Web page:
The 1930’s brought sound movies to the forefront. Along with it came the fast talking world of screwball comedies, the best of the Marx Brothers and much more. It was hard to limit this list to just ten. But that is the name of the game. The great film critic Andrew Sarris once described “screwball comedy as a sex comedy without the sex.”
With January rapidly coming to an end, I thought I better make my list of best/favorite movies released in 2017. I have not yet seen some of the films popping up on many folks lists, Shape of Water, I Tonya, The Post to name a few, so it is possible my own list could change. However, I did not want to wait until March or later to put something out. The films are in no particular. Maybe, there will be an update.
In looking back at the list of films I’ve watched this year I noticed many of my older movie watching contained repeated viewings and not as many newly discovered works as in the past. Not sure why, other than there were a few times during the year I was looking for celluloid comfort food and nothing more. Still, I did manage to find ten films, and a few runner-ups that are worthy of making this year’s list. For the first time since I began doing this, I believe, there are no foreign films included. It wasn’t intentional, just the draw of the cards. Continue reading →
I admire the strength it must take to leave your home, your family, and your country to search and hope for a better life in a far away and foreign land. But it’s that hope for a better life that the American dream has always represented. From the British who left England to come to America in the 1600’s to today’s immigrants America has always been the land of hope and dreams. Sometimes it worked out; sometimes it did not.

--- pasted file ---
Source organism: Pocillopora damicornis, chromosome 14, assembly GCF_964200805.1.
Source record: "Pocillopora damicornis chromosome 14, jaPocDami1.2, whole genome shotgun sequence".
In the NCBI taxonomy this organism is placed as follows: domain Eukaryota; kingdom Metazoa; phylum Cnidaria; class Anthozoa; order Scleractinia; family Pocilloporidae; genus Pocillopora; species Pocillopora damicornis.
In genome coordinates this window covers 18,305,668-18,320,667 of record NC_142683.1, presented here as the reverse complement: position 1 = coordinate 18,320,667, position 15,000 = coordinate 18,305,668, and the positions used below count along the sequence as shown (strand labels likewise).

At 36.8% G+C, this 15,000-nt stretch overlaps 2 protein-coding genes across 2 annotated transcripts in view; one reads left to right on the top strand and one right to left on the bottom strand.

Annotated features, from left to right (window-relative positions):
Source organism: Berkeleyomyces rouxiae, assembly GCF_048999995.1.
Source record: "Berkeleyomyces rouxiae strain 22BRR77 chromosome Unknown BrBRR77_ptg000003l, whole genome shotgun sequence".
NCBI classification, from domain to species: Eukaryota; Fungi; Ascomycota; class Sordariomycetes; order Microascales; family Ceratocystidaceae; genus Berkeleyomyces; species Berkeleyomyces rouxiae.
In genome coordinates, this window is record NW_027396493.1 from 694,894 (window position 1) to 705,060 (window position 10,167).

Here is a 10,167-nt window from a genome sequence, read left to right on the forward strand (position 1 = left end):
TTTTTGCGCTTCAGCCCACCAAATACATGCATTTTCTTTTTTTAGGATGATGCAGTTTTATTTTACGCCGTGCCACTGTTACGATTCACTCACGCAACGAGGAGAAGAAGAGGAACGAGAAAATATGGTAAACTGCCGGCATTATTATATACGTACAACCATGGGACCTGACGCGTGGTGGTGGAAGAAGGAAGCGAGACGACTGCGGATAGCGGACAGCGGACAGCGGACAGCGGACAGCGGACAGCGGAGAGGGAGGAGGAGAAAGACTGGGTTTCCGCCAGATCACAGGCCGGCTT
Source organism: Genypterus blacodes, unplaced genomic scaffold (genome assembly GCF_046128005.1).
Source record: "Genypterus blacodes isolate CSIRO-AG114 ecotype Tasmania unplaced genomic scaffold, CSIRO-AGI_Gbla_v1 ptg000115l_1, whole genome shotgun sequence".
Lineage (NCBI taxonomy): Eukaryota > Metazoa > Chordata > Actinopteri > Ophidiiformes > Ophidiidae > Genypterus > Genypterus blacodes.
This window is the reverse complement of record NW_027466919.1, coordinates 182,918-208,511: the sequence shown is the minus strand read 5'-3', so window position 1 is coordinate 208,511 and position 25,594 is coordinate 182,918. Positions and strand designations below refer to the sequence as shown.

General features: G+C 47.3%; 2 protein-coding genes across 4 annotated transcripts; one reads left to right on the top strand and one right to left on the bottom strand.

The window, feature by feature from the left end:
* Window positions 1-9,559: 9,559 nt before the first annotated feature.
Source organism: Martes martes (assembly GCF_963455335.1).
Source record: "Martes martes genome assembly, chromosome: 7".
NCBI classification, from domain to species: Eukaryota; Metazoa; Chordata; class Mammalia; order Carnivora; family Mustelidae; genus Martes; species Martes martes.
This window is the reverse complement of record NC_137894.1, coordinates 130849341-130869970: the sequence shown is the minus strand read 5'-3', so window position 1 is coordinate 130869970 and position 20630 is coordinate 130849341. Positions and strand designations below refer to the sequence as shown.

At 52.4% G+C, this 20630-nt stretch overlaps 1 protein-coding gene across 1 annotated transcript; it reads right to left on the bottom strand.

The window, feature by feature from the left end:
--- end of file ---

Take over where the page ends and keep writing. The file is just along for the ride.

America is a country of immigrants, without them who would be here? We as a country have always welcomed immigrants. As John Lennon wrote and sang in his song, New York City, “the Statue of liberty said come.” Some of us seemed to have forgotten that today. Listed below are six films about the American immigrant experience. Continue reading →
Ken Burn’s latest documentary, Vietnam, is currently broadcasting nightly on PBS. Up until the 1960’s, war films were good business for Hollywood. It all changed with the Vietnam War. With no clear military objective, the war became more and more unpopular on the home front. Hollywood knew a hot potato when they saw one and the major studios were slow to put themselves on the front line. There were exceptions. Most were low budget independent productions like A Yank in Vietnam (1964) and To the Shore of Hell (1966). Other low budget films dealt with the returning Vietnam Vet. Most times they were portrayed as disturbed crazies: Motorpscyho, Targets, Taxi Driver and The Visitors. Then there was John Wayne’s The Green Berets, the only film at the time distributed by a major studio. Arguably it is the worst movie made about the Vietnam War, and I am not even talking about its politics. It is just a poorly made film. With this in mind here are ten must see films about the Vietnam experience. Continue reading →
For most people Labor Day means a day off from work. For many kids, it means the end of summer and the beginning of school. For both groups it’s a beach day, a shopping day or a family barbeque in the back yard. But Labor Day has a deeper and more important meaning that is generally forgotten in the hoopla to catch the next sale on Amazon or the Mall. Labor Day came about due to unfair work practices, long hours and little pay. Attached here is an article on how Labor Day came about and its true meaning. Continue reading →